Nature is not natural and can never be naturalized — Graham Harman

Saturday, August 5, 2017

Look what You Can Do with Marx if You Deploy OOO

(At least it sounds really nice lol) (this is also from the Naess essay proofs)

Time isn’t nice and neat either. Because of what I’ve just argued, time itself is not a line of reified atomic now-points, but a spooky shifting that haunts itself, slightly in front or behind itself, the rippling play of light and shadow in the pond water reflected on the underside of a sundial on a late summer afternoon, a vibrant stillness that is far from static. The present is haunted by the X-present. I call this manifold of present and X-present nowness, a shifting, haunted region like evaporating mist, a region can’t be tied to a specific timescale.

Nowness is a dynamic relation between the past and the future. According to the spectral logic I’m outlining, the present isn’t present! It doesn’t exist, at least not like that. The belief that “animals” are superior or inferior to humans because they live in an eternal now is untrue, because no being lives in a now. Furthermore, past and future are artefacts of the structure of entities as such, and are to be found nowhere outside of them. The form of a thing, its appearance, is the past. My face is a map of everything that happened to my face. A beehive is a story about what happened when some bees chewed some wax. There is a contextual abyss about appearance: we can’t draw the line decisively as to when the face stops and its explanatory context—all the things that happened to give it this exact appearance—begins. This provides the basis for the “nightmare” quality of past states of humankind that weigh on us: there might be no end to the “weight of dead traditions.”

On the other hand, the essence of a thing, its being, is the future. few are not entirely caught like algorithms in the gravitational pull of the past. There is also levity: the lightness of futurality. The future is also an abyss. What will happen to my face next? I’m unsure, not just because it’s hard to predict at least somewhat far into the measureable future, but for the deeper reason that the measurable future depends on an infinite (uncountable) futurality, the withdrawal-quality of a thing, so that whatever access mode I use (thinking-about, dabbing-lotion-on, photographing-a-selfie-of), my face slips away like a liquid. The one place our ultra-utilitarian culture has cordoned off as a zone in which this kind of thing is barely tolerated is called art. But in truth everything behaves like that. Everything is a railway junction where past and future are sliding over one another, not touching.

Appearance is the past; being is the future; nowness is the relative motion of future over past, not touching. A thing is a junction of two abyssal movements. Solidarity is the noise the symbiotic real makes in its floating, spectral nowness, conditioned by the past (otherwise known as trauma), yet open to the future. Creativity and enjoyment are a “disabled,” malfunctioning relative motion between past and future, appearance and being.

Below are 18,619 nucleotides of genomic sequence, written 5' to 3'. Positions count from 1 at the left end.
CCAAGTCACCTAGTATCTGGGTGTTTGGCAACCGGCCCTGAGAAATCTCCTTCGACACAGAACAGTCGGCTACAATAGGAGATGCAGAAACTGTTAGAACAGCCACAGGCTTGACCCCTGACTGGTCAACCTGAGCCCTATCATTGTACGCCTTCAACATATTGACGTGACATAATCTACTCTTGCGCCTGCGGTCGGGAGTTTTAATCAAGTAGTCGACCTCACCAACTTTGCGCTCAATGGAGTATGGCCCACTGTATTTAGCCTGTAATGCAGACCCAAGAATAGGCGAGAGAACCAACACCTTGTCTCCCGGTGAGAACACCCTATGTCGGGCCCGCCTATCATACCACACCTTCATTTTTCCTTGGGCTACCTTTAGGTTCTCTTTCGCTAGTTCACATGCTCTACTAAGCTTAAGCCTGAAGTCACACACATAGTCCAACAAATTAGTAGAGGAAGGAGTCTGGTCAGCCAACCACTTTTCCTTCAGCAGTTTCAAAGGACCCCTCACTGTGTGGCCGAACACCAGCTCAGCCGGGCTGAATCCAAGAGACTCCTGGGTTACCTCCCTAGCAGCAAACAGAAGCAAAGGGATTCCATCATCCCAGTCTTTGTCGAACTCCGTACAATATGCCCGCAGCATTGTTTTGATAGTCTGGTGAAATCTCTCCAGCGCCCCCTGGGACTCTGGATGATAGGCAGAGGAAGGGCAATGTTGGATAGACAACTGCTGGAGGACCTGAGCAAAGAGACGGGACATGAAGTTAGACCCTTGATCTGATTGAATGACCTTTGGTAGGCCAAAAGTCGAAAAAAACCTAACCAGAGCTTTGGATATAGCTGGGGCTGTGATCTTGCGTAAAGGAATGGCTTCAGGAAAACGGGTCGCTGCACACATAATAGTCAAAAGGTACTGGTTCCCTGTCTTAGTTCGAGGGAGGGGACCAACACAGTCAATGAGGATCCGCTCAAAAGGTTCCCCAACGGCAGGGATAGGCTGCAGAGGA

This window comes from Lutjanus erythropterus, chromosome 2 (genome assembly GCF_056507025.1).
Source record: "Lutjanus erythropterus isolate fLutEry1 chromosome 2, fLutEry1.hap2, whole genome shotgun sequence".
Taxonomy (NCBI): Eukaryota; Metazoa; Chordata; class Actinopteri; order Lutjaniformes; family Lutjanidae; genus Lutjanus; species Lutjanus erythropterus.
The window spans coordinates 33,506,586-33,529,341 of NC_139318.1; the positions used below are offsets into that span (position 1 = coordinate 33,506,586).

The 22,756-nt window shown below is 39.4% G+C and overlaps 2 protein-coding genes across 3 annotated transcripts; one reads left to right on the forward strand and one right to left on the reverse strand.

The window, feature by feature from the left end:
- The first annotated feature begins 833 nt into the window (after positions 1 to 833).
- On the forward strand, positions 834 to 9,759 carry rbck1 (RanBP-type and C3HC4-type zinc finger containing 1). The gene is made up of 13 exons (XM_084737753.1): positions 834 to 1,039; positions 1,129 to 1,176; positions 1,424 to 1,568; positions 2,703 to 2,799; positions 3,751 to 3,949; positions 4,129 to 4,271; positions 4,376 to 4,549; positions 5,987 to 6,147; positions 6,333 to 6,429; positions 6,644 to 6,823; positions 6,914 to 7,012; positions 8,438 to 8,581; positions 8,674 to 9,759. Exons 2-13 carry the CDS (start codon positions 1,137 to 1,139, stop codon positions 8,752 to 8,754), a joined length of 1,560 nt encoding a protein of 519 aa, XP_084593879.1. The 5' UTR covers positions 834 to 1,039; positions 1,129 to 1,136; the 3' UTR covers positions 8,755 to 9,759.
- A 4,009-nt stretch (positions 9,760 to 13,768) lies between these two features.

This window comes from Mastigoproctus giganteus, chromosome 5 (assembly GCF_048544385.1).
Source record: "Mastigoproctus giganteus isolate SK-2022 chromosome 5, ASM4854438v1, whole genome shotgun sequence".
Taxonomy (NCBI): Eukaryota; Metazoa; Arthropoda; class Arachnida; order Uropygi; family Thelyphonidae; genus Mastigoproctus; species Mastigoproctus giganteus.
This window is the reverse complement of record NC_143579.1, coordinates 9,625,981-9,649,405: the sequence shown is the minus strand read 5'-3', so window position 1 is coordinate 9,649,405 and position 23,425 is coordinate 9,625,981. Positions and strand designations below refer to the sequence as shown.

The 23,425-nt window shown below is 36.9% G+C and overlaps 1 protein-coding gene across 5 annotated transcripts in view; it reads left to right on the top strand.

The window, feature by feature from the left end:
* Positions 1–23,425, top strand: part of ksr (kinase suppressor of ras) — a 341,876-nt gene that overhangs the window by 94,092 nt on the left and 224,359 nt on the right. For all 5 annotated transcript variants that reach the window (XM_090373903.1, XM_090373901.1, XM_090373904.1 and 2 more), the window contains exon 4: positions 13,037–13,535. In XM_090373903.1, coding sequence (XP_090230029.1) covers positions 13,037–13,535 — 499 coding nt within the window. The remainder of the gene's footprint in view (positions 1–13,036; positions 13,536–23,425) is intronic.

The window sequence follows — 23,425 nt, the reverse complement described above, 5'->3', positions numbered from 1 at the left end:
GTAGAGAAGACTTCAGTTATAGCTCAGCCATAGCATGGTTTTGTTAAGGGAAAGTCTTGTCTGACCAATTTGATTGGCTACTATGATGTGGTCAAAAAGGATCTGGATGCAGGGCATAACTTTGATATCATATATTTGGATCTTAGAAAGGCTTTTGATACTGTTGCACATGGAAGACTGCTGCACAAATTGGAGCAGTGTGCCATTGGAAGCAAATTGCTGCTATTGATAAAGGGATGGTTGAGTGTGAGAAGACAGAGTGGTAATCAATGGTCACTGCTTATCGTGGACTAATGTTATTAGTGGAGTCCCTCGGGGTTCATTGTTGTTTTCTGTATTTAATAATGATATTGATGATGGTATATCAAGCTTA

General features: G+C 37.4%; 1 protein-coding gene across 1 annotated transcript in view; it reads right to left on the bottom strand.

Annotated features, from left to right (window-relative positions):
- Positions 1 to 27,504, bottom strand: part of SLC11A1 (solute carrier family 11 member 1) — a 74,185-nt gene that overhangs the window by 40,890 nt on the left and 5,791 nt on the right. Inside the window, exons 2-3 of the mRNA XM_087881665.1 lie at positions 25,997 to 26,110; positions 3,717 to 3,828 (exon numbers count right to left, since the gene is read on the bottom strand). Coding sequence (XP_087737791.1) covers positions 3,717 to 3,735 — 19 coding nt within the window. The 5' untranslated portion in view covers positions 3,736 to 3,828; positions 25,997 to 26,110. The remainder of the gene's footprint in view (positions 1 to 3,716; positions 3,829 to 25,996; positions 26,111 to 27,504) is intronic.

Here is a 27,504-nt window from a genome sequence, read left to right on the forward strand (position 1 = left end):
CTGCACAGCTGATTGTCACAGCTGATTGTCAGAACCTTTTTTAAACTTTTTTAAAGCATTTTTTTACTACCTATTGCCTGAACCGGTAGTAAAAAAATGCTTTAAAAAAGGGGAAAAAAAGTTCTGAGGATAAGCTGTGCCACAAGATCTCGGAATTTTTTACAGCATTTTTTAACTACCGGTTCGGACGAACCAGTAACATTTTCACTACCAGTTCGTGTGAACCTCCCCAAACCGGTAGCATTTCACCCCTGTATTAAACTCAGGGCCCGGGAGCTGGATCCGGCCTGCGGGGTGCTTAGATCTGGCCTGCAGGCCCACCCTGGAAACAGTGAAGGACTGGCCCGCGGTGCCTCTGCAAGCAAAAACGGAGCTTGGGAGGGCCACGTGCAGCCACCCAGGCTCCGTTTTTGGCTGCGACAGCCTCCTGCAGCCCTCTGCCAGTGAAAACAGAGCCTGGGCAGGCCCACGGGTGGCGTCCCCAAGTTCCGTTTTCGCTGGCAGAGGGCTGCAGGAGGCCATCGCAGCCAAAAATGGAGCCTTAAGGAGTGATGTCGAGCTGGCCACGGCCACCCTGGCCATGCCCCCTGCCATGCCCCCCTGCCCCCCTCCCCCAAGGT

X-existence happens in the symbiotic real because the ontological structure of a thing allows it. To exist is to X-exist. You can’t be counted as one. But you also can’t be counted as two. Your spectral double is your spectral double, not some frog’s. But it isn’t proper to you. It’s highly improper, in fact; it violates every notion of property and propriety. It’s indecent of fish to breathe air. The manifold of species and X-species is fractal: it lies somewhere between one and two, and the logic of this in-between area must be modal: it must violate strict versions of the Law of the Excluded Middle, so that things can be sort of true, kind of real, slightly wrong. It is as if every indicative sentence is shadowed by its subjunctive double, the sentence in “perhaps” mode. The sentence is open. It isn’t nothing, and it isn’t exactly something. Meaning as such is its spectral shadow. Who knows what a poem is really saying? But this poem is this poem, not that poem.

1 comment:

John T. Maher said...

Wild outpouring of creativity after a bit of a drought here. Wonderful exposition and re imagining of what I take to be some constructs of quantum time. Poetry disguised as a blog post. Mellifluous. Read it twice. Really anticipating the inter species solidarity book after the other posts.

The last sentence: "But this poem is this poem, not that poem." To me this presupposes absolutes exist and my question is whether such absolutes exist absolutely? Since one references the Greeks and pulls the pants down on their formalism it would seem the other two laws ID/NC must be true: if this and not that -- except as you point out bestowing a materialist reference upon time allows us to do away with bothersome consistency, such as EM. I would ask is a really = a is the same as a = holographicly reconstructed a? And is that proposition then an absolute?